Mercy for our Common Home
Climate change is happening now. Its effects are devastating for poor and vulnerable people around the world. And it is only going to get worse. Global warming is already transforming our planet. The failure to address climate change will cause a continued rise in temperature with devastating effects, including the loss of crops, reduced availability of water and catastrophic storms, putting three billion people at risk. While poor and vulnerable people in developing countries have contributed the least to the problem, they are hit the hardest. It is essential that wealthier nations help people in the developing world adapt. (From Catholic Relief Services)
Hear both the cry of the earth and the cry of the poor (Pope Francis)
Show Mercy to our Common Home
Excerpts from the message of Pope Francis for the World Day of Prayer for the Care of Creation (Sept. 1, 2016) (full text available at http://en.radiovaticana.va)
It is … encouraging that throughout the world … initiatives promoting environmental justice, concern for the poor and responsible social commitment have been bringing together people, especially young people, from diverse religious backgrounds… As people of faith and goodwill, we should be united in showing mercy to the earth as our common home and cherishing the world in which we live as a place for sharing and communion.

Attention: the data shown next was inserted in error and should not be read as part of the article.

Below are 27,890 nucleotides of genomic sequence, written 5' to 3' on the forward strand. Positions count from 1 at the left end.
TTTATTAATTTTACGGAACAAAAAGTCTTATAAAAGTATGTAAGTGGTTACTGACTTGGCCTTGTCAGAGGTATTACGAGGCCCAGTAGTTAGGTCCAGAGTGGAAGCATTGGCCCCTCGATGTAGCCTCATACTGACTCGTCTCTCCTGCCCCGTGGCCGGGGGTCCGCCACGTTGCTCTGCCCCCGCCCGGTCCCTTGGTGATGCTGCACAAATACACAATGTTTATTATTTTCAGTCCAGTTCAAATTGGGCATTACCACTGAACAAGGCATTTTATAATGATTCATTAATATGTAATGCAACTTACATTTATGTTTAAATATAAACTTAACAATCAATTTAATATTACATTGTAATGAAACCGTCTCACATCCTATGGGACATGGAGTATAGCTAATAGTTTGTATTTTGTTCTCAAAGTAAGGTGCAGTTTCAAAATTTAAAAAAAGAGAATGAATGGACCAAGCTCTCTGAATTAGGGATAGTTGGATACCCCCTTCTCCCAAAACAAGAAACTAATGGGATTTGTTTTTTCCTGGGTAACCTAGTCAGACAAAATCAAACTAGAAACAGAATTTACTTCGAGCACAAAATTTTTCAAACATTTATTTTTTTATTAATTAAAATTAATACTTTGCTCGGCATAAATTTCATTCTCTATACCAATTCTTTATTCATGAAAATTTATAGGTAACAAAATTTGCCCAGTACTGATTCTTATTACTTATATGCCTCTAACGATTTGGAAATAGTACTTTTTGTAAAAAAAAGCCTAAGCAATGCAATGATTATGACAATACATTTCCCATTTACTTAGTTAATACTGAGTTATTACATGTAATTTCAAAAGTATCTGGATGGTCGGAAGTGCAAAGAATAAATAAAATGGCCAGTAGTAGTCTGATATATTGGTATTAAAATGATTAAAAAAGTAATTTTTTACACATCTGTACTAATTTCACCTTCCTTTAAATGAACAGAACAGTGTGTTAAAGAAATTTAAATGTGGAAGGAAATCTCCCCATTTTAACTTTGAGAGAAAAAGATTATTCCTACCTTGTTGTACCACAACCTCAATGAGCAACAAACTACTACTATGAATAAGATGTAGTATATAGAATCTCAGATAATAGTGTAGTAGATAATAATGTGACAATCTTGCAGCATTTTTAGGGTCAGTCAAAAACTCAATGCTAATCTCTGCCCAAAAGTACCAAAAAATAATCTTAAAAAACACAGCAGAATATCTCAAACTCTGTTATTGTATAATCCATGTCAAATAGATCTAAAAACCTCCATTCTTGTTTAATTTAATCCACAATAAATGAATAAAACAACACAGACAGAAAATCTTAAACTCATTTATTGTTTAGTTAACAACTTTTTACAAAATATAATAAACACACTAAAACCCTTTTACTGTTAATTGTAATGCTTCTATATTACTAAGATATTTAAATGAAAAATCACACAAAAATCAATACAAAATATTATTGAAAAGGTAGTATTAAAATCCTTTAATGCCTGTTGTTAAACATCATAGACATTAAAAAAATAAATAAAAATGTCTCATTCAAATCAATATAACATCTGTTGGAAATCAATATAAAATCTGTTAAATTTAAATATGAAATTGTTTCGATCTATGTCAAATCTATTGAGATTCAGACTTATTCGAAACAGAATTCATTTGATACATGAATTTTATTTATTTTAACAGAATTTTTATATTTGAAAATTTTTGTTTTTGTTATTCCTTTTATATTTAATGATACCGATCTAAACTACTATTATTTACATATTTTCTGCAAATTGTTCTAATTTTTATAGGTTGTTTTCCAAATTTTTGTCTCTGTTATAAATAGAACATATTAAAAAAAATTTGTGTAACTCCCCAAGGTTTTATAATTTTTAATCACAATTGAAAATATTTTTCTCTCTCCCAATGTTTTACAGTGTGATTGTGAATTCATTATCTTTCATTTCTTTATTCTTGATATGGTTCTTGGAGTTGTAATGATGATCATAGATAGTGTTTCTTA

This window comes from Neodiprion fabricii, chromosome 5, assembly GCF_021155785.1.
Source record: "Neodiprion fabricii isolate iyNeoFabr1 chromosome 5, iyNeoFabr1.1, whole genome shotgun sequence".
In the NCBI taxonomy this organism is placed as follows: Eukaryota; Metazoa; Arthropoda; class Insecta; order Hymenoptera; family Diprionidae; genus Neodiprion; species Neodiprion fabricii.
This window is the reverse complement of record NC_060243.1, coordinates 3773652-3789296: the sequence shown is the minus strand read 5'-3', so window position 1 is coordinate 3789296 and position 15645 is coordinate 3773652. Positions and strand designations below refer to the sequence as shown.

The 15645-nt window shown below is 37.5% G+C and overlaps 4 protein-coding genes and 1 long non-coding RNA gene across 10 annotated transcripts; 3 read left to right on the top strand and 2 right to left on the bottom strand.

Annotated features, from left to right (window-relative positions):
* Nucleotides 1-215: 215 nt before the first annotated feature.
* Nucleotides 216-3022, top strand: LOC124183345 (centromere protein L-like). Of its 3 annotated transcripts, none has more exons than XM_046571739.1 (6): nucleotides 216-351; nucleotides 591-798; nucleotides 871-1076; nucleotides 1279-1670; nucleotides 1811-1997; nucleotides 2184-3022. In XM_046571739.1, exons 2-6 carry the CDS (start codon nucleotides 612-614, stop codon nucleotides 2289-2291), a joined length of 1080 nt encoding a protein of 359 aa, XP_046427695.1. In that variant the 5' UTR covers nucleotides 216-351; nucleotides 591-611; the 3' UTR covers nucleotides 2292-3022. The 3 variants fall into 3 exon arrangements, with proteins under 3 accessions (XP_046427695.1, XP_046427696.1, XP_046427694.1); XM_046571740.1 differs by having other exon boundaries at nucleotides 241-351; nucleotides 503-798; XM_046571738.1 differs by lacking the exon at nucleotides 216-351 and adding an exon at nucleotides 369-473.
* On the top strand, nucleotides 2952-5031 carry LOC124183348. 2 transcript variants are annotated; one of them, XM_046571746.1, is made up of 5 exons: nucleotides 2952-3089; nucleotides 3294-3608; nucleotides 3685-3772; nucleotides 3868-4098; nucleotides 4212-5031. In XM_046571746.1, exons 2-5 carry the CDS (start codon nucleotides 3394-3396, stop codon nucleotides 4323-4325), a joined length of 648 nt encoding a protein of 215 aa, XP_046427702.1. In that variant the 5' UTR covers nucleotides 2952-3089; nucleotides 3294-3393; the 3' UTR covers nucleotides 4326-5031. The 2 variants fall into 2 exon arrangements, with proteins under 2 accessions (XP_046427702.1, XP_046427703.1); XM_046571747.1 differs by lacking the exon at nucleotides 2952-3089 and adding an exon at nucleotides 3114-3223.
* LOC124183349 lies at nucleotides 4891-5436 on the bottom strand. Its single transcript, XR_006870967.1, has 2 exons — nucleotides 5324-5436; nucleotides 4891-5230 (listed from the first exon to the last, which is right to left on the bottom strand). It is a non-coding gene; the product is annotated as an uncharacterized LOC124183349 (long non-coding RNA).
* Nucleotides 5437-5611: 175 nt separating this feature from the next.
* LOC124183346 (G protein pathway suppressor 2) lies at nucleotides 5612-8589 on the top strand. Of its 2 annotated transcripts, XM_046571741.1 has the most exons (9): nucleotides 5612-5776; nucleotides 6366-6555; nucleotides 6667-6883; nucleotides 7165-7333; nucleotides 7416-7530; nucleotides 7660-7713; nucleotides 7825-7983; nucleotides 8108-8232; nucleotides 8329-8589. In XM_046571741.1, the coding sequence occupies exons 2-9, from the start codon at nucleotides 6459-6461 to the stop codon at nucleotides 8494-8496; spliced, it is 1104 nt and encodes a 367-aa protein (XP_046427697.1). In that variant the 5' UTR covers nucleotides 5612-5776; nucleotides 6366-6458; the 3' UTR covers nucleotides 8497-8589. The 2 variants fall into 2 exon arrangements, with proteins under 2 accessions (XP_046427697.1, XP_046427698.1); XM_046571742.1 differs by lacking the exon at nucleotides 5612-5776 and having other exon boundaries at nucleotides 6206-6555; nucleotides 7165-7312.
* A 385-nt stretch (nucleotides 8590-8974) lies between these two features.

With this Message, I renew my dialogue… about the sufferings of the poor and the devastation of the environment. God gave us a bountiful garden, but we have turned it into a polluted wasteland of “debris, desolation and filth” (Laudato Si’, 161). We must not be indifferent or resigned to the loss of biodiversity and the destruction of ecosystems, often caused by our irresponsible and selfish behavior…..
Global warming continues, due in part to human activity: 2015 was the warmest year on record, and 2016 will likely be warmer still. This is leading to ever more severe droughts, floods, fires and extreme weather events. Climate change is also contributing to the heart-rending refugee crisis. The world’s poor, though least responsible for climate change, are most vulnerable and already suffering its impact.